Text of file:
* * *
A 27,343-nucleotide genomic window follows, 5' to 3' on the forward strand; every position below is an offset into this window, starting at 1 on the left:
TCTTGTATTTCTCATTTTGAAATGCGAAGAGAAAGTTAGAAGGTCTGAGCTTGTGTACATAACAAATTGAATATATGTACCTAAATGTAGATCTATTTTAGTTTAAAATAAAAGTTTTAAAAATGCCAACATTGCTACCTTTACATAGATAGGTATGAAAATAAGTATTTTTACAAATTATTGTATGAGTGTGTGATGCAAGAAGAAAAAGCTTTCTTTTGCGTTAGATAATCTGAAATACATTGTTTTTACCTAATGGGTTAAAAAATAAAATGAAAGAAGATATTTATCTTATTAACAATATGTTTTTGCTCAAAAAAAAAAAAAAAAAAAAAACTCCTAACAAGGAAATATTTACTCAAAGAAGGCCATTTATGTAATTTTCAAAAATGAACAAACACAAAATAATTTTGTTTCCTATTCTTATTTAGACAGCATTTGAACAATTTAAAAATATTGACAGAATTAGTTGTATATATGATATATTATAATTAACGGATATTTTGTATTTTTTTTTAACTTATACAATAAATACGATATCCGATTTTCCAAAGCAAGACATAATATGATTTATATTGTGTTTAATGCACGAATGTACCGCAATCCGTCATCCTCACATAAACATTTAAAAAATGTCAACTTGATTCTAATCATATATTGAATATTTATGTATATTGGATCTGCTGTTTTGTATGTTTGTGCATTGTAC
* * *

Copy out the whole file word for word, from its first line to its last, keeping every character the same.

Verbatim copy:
A 27,343-nucleotide genomic window follows, 5' to 3' on the forward strand; every position below is an offset into this window, starting at 1 on the left:
TCTTGTATTTCTCATTTTGAAATGCGAAGAGAAAGTTAGAAGGTCTGAGCTTGTGTACATAACAAATTGAATATATGTACCTAAATGTAGATCTATTTTAGTTTAAAATAAAAGTTTTAAAAATGCCAACATTGCTACCTTTACATAGATAGGTATGAAAATAAGTATTTTTACAAATTATTGTATGAGTGTGTGATGCAAGAAGAAAAAGCTTTCTTTTGCGTTAGATAATCTGAAATACATTGTTTTTACCTAATGGGTTAAAAAATAAAATGAAAGAAGATATTTATCTTATTAACAATATGTTTTTGCTCAAAAAAAAAAAAAAAAAAAAAACTCCTAACAAGGAAATATTTACTCAAAGAAGGCCATTTATGTAATTTTCAAAAATGAACAAACACAAAATAATTTTGTTTCCTATTCTTATTTAGACAGCATTTGAACAATTTAAAAATATTGACAGAATTAGTTGTATATATGATATATTATAATTAACGGATATTTTGTATTTTTTTTTAACTTATACAATAAATACGATATCCGATTTTCCAAAGCAAGACATAATATGATTTATATTGTGTTTAATGCACGAATGTACCGCAATCCGTCATCCTCACATAAACATTTAAAAAATGTCAACTTGATTCTAATCATATATTGAATATTTATGTATATTGGATCTGCTGTTTTGTATGTTTGTGCATTGTAC